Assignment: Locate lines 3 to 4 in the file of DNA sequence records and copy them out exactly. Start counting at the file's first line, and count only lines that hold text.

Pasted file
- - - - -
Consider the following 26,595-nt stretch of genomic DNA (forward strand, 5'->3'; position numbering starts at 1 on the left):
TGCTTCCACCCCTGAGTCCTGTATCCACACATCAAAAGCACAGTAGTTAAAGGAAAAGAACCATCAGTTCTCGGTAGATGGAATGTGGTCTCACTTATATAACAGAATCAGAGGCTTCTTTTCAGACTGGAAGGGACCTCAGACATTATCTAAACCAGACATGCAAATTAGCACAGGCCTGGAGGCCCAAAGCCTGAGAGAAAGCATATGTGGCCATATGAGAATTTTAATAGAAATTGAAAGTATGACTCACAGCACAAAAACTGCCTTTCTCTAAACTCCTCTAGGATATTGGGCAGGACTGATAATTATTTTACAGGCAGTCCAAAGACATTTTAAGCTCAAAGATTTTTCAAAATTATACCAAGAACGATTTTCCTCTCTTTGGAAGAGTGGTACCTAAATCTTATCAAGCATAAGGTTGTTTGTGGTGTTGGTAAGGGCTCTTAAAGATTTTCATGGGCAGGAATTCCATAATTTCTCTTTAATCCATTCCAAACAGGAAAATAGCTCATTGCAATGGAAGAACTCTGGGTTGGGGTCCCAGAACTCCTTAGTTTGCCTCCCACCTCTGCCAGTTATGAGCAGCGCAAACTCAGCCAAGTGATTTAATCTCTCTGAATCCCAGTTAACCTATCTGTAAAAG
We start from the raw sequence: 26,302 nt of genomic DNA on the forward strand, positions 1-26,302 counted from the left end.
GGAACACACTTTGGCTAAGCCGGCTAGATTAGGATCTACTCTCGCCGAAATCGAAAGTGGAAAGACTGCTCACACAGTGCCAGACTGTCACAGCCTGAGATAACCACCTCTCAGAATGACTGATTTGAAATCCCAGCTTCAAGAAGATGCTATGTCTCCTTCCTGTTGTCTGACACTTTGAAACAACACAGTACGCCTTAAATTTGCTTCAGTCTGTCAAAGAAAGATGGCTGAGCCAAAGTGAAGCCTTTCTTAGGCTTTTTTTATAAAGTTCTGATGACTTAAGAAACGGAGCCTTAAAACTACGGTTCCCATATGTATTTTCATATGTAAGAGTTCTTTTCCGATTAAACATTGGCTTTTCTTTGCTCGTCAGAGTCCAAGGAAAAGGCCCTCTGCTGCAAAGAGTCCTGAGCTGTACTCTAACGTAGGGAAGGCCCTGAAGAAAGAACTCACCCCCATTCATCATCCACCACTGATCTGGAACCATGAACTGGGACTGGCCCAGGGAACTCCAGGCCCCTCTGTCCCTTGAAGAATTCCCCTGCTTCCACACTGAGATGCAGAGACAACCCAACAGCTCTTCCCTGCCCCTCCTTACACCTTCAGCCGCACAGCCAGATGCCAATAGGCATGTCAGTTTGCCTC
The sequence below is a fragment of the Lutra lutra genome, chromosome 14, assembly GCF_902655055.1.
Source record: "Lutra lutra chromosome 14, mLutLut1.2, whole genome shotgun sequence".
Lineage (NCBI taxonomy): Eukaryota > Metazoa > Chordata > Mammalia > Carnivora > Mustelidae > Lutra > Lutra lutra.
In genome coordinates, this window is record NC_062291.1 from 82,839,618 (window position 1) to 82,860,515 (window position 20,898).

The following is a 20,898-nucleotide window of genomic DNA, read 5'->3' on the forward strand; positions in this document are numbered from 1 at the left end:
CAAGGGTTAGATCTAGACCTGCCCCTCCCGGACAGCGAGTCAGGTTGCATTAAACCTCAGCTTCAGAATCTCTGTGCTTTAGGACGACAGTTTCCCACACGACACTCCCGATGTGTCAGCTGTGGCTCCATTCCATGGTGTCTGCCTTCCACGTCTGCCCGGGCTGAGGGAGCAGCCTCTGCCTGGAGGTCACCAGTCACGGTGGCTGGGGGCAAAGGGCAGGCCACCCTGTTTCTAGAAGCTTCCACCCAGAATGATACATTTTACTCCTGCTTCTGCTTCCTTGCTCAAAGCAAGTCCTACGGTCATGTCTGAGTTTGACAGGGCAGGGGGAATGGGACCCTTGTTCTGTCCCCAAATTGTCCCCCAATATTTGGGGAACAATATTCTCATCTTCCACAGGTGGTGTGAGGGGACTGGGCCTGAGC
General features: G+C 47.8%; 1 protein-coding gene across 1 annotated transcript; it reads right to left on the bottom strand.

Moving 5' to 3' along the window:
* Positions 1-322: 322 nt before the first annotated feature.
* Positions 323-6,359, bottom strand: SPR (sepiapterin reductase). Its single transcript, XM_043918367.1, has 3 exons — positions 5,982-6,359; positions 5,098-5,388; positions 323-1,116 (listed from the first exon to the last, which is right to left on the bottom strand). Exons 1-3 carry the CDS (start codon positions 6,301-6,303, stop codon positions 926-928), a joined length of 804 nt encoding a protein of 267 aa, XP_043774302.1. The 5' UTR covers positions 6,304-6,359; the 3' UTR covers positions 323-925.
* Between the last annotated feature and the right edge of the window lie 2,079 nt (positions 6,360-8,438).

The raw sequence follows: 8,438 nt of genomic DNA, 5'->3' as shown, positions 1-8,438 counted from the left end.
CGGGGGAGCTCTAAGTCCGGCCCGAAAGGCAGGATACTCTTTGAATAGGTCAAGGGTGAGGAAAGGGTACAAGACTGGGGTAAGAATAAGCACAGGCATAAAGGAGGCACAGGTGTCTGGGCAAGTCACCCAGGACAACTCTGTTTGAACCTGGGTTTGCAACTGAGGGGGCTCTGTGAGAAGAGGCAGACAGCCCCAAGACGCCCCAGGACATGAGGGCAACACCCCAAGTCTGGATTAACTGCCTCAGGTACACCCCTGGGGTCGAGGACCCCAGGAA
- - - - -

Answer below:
We start from the raw sequence: 26,302 nt of genomic DNA on the forward strand, positions 1-26,302 counted from the left end.
GGAACACACTTTGGCTAAGCCGGCTAGATTAGGATCTACTCTCGCCGAAATCGAAAGTGGAAAGACTGCTCACACAGTGCCAGACTGTCACAGCCTGAGATAACCACCTCTCAGAATGACTGATTTGAAATCCCAGCTTCAAGAAGATGCTATGTCTCCTTCCTGTTGTCTGACACTTTGAAACAACACAGTACGCCTTAAATTTGCTTCAGTCTGTCAAAGAAAGATGGCTGAGCCAAAGTGAAGCCTTTCTTAGGCTTTTTTTATAAAGTTCTGATGACTTAAGAAACGGAGCCTTAAAACTACGGTTCCCATATGTATTTTCATATGTAAGAGTTCTTTTCCGATTAAACATTGGCTTTTCTTTGCTCGTCAGAGTCCAAGGAAAAGGCCCTCTGCTGCAAAGAGTCCTGAGCTGTACTCTAACGTAGGGAAGGCCCTGAAGAAAGAACTCACCCCCATTCATCATCCACCACTGATCTGGAACCATGAACTGGGACTGGCCCAGGGAACTCCAGGCCCCTCTGTCCCTTGAAGAATTCCCCTGCTTCCACACTGAGATGCAGAGACAACCCAACAGCTCTTCCCTGCCCCTCCTTACACCTTCAGCCGCACAGCCAGATGCCAATAGGCATGTCAGTTTGCCTC